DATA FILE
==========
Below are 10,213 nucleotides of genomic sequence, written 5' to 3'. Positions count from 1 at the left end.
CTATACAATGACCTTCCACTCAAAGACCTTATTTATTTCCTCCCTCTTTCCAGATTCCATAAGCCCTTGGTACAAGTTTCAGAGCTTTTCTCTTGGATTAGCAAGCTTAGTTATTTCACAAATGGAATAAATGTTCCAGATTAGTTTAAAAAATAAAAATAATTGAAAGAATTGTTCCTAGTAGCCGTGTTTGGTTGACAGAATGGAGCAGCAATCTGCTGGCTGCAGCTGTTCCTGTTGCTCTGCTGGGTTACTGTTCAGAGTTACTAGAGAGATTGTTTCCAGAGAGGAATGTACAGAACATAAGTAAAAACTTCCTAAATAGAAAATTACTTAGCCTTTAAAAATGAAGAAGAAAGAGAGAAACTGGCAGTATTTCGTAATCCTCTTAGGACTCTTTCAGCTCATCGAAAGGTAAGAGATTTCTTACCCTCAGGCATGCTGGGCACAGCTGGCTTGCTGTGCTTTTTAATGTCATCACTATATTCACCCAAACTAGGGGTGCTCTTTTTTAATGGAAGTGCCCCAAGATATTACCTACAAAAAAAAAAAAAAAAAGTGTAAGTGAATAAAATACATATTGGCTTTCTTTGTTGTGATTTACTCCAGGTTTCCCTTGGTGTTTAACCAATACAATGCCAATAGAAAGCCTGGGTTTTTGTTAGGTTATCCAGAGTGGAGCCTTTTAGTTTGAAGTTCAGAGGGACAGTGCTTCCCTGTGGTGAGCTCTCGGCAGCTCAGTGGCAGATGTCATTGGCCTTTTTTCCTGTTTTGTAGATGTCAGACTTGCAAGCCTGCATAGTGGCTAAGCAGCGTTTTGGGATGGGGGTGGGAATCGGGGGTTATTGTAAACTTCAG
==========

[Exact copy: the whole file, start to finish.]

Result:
Below are 10,213 nucleotides of genomic sequence, written 5' to 3'. Positions count from 1 at the left end.
CTATACAATGACCTTCCACTCAAAGACCTTATTTATTTCCTCCCTCTTTCCAGATTCCATAAGCCCTTGGTACAAGTTTCAGAGCTTTTCTCTTGGATTAGCAAGCTTAGTTATTTCACAAATGGAATAAATGTTCCAGATTAGTTTAAAAAATAAAAATAATTGAAAGAATTGTTCCTAGTAGCCGTGTTTGGTTGACAGAATGGAGCAGCAATCTGCTGGCTGCAGCTGTTCCTGTTGCTCTGCTGGGTTACTGTTCAGAGTTACTAGAGAGATTGTTTCCAGAGAGGAATGTACAGAACATAAGTAAAAACTTCCTAAATAGAAAATTACTTAGCCTTTAAAAATGAAGAAGAAAGAGAGAAACTGGCAGTATTTCGTAATCCTCTTAGGACTCTTTCAGCTCATCGAAAGGTAAGAGATTTCTTACCCTCAGGCATGCTGGGCACAGCTGGCTTGCTGTGCTTTTTAATGTCATCACTATATTCACCCAAACTAGGGGTGCTCTTTTTTAATGGAAGTGCCCCAAGATATTACCTACAAAAAAAAAAAAAAAAAGTGTAAGTGAATAAAATACATATTGGCTTTCTTTGTTGTGATTTACTCCAGGTTTCCCTTGGTGTTTAACCAATACAATGCCAATAGAAAGCCTGGGTTTTTGTTAGGTTATCCAGAGTGGAGCCTTTTAGTTTGAAGTTCAGAGGGACAGTGCTTCCCTGTGGTGAGCTCTCGGCAGCTCAGTGGCAGATGTCATTGGCCTTTTTTCCTGTTTTGTAGATGTCAGACTTGCAAGCCTGCATAGTGGCTAAGCAGCGTTTTGGGATGGGGGTGGGAATCGGGGGTTATTGTAAACTTCAG